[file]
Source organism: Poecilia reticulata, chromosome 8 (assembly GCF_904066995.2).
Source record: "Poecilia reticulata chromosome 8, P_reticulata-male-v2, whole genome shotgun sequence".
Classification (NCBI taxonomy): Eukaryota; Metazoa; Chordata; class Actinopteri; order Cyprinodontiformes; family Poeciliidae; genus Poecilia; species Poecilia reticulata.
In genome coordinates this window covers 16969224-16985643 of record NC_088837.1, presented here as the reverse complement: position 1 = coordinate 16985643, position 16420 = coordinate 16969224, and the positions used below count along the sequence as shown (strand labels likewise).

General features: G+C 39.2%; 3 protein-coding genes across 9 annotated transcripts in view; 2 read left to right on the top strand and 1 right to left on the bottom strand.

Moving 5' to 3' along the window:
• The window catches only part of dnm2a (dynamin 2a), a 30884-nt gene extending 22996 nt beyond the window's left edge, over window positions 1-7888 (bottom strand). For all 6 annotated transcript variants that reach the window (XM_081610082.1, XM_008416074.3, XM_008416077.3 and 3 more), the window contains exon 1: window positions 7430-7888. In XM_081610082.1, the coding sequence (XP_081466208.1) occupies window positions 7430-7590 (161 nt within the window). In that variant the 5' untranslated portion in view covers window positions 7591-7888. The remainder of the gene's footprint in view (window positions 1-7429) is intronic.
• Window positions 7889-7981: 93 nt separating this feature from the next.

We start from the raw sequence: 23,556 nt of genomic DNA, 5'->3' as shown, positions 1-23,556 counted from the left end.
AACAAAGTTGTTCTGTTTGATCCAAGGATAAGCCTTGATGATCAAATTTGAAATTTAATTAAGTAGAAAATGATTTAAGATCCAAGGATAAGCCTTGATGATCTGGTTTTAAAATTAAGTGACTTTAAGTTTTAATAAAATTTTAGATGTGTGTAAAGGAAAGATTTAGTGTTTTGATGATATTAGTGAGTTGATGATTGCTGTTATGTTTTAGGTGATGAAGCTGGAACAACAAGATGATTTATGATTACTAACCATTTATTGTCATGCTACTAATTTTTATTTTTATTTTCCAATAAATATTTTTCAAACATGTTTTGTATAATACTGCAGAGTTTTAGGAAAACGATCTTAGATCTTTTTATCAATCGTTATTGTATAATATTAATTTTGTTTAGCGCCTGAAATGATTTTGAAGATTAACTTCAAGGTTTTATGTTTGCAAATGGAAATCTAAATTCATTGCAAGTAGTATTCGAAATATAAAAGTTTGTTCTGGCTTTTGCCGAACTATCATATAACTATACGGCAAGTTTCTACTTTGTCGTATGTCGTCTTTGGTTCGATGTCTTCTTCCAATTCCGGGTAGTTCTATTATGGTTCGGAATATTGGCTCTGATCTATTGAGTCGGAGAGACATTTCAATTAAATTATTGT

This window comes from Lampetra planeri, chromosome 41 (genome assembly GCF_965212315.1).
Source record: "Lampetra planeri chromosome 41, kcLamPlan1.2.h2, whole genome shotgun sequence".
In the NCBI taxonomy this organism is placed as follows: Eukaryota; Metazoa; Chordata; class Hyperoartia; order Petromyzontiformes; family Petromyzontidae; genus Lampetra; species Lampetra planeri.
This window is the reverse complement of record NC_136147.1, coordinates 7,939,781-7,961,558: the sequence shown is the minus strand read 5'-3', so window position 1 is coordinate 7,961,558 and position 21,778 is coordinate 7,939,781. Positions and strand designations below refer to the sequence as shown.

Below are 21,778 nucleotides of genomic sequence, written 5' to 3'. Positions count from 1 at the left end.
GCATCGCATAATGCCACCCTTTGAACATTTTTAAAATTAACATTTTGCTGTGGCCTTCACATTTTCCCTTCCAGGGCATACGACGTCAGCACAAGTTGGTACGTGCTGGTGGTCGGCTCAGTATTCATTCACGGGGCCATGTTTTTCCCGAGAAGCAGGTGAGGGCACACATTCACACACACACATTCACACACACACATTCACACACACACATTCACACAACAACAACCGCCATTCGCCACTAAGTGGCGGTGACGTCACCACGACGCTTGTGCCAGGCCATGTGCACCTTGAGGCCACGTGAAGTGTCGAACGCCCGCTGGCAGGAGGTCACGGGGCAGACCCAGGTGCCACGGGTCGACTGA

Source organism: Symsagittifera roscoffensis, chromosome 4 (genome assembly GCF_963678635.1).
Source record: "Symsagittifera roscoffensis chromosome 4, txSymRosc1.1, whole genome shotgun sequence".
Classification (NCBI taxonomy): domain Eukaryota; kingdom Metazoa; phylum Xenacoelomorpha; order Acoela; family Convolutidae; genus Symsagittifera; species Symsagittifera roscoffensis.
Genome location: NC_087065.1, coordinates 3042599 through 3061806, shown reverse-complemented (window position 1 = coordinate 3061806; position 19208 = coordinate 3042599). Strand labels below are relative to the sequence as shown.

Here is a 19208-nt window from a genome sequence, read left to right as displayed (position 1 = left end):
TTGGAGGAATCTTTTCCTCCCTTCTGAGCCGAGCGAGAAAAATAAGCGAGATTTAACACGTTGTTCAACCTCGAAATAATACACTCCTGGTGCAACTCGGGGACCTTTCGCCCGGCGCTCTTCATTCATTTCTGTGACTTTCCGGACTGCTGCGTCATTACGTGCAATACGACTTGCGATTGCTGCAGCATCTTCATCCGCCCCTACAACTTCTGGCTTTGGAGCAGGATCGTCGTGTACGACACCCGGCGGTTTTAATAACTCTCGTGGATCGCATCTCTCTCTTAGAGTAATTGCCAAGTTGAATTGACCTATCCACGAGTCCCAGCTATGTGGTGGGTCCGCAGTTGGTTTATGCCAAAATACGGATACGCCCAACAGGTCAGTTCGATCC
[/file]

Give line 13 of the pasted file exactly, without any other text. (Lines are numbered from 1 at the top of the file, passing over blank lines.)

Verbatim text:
In the NCBI taxonomy this organism is placed as follows: Eukaryota; Metazoa; Chordata; class Hyperoartia; order Petromyzontiformes; family Petromyzontidae; genus Lampetra; species Lampetra planeri.